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View Full Version : Leading by Example


UncleImpy
02-19-2007, 05:39 AM
When I was in high school and college, I worked a LOT of service-industry jobs. Pizza cook, sandwich maker, you name it, I probably did it. I've seen waitresses break down in tears and cry in the back room after a $100+ table completely stiffed them or, even worse, walked on the check. So its been pretty ingrained in my head to be nice to waitstaff. I mean, duh, these people handle your food. Be nice!

My wife didnt understand until we moved to Seattle. There's only a couple of places we regularly go, and I usually tip around 25-30% every time, which my wife thought was unreal: "Why did you give them so much money???" My response: "You'll see."

After the 2nd visit, she saw: People started remembering us, remembering our names and more importantly what we usually ordered and what we always got to drink. Service was pretty much always awesome.

So if you're someone reading these forums that DOESNT work in the service industry, dont forget the tip. I personally disagree with the regulation that allows employers to hire wait staff at rates below minimum wage, but thats not your server's fault. For everyone that tips generously, there are 3 or 4 that shaft them. Be nice to your server.

After all, they have to put up with you. :)

tollbaby
02-19-2007, 04:18 PM
I have to admit, I try to always tip wait staff very well, because I've been there, and it's not fun. (at least, it wasn't in the restaurant I worked in, and I use the term "restaurant" very loosely)

Case in point, last night I took my two kids out to East Side Mario's, just to get out of the house, since they'd been going stir crazy all day (it's like -30 up here right now). The guy who seated us looked a teensy bit apprehensive (single mom, two kids, uh-oh)... but our waiter was extremely pleasant and polite, joking around with the kids and generally being very attentive and nice :) he brought the bill and I puzzled over it for a bit, because he'd only charged me for one child's meal. It took me a few minutes to realize that Sundays are "kids eat free" day (one child per adult present, I think), so my son ate for free.

Well, that pretty much made my day (it cost about as much as it would to feed the three of us at Subway, and the food was INFINITELY better!) so he got an even bigger tip than I'd have left him normally. It wasn't what I'd call amazingly generous, but it was a lot of money on my current budget.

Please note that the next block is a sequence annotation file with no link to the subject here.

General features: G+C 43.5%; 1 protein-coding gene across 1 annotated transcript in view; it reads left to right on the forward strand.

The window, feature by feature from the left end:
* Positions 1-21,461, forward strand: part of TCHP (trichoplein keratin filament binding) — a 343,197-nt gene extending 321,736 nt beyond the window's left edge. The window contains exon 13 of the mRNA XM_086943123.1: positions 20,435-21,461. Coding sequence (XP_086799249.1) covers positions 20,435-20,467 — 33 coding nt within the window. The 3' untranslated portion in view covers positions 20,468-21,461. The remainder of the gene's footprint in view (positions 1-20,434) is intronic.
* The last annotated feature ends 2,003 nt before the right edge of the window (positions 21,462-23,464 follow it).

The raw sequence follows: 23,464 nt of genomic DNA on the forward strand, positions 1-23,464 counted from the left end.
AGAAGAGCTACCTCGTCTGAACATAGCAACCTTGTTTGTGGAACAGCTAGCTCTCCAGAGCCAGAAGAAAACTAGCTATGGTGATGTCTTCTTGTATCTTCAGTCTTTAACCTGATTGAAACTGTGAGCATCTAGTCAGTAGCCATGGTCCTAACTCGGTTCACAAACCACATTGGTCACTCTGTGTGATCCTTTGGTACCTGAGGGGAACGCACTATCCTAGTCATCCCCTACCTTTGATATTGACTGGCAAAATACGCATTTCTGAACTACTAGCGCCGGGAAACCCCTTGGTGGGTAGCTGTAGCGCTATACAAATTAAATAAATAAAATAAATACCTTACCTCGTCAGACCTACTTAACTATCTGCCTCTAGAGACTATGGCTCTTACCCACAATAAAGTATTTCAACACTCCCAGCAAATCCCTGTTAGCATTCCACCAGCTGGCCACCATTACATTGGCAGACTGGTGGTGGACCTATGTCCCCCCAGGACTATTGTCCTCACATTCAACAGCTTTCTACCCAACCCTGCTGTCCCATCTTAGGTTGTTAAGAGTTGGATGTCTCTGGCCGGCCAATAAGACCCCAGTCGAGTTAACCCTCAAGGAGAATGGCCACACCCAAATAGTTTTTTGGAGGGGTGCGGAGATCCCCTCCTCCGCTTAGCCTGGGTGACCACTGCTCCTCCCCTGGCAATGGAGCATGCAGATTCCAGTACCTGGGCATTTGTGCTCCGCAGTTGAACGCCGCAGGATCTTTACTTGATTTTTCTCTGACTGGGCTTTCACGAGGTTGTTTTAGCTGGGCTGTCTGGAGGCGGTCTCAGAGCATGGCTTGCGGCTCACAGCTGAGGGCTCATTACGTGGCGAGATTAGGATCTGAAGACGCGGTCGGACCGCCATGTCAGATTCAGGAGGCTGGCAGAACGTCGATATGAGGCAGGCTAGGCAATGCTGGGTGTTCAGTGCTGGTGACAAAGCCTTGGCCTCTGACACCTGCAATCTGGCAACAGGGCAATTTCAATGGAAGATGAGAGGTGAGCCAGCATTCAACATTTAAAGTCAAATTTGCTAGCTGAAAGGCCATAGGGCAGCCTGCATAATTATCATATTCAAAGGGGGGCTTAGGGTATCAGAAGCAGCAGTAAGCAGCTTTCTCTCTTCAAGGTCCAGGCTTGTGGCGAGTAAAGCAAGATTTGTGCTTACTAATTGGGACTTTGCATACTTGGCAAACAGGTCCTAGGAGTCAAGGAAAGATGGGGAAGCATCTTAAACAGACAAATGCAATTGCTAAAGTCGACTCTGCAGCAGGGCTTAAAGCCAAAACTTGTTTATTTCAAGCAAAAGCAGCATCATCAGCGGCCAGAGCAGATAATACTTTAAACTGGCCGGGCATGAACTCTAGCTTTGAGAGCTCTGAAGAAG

myswtghst
02-19-2007, 04:22 PM
I'm a big believer in tipping well, as you can see in some of my previous restaurant-related posts.

Heck, we gave our waiter on Saturday afternoon an extra dollar just for being entertaining. :)

JustaCashier
02-20-2007, 03:09 AM
I try to always tip well too, 15-20% minimum, more for exceptional service, or if my budget allows.

I worked restaurants as either dishwasher, or busboy, early on in my working life, and though I only received tips indirectly, I do recall how hard the staff works.

tollbaby's post made me think of this reminder, please be sure when taking restaurants up on any offer, Buy One Get One Free/1/2 Price etc, to tip as you would if paying full price for all meals.

Mike

crinklestein
02-22-2007, 03:27 AM
I also believe in over tipping. The other night me and my fiance went out to our local all you can eat place and I didn't have cash for a tip and I forgot to ask the cashier to take it out when I paid for the meal up front. So after we finished eating I went up to the register to ask them to take money out of my credit card for a tip. They said they couldn't do it unless it's done when paying for the meal. So I actually left my fiance at the resteraunt and drove to my bank to get cash out so I could leave a tip because having people sitting in your section for over an hour and not leaving a tip just sucks. The cashier asked me when I got back, "Did you drive all the way to the bank just to leave a tip?"

I said, "Yeah, don't worry. It's no big deal."

"Oh that's so nice! They really appreciate it."

"I know, I used to wait tables for a couple of months and I hated people that stiffed me."

I look at it as if I am renting the table from the waiter.

paige
02-23-2007, 02:10 AM
A couple years ago, my family had dinner at a BBQ place where for $1 extra, they would make any platter all-you-can-eat. So the poor waitress ended up running back and forth quite a bit, but she was uber-friendly and efficient, drinks always full, empty plates vanishing in a blink. We all agreed she deserved a nice tip for all that :D :D

Mom was paying, but she only had a $100 bill, so we made change at the register, and I went back to leave the cash on the table.

However, the ever-efficient waitress had already cleared off the table and disappeared into the back. I peeked in at the kitchen doorway, and she was whispering to another waitress, clearly UNhappy. I waved to her, gave her the 35% tip and explained we just needed change. She perked right up, but we still felt kinda bad that she thought we'd stiffed her :o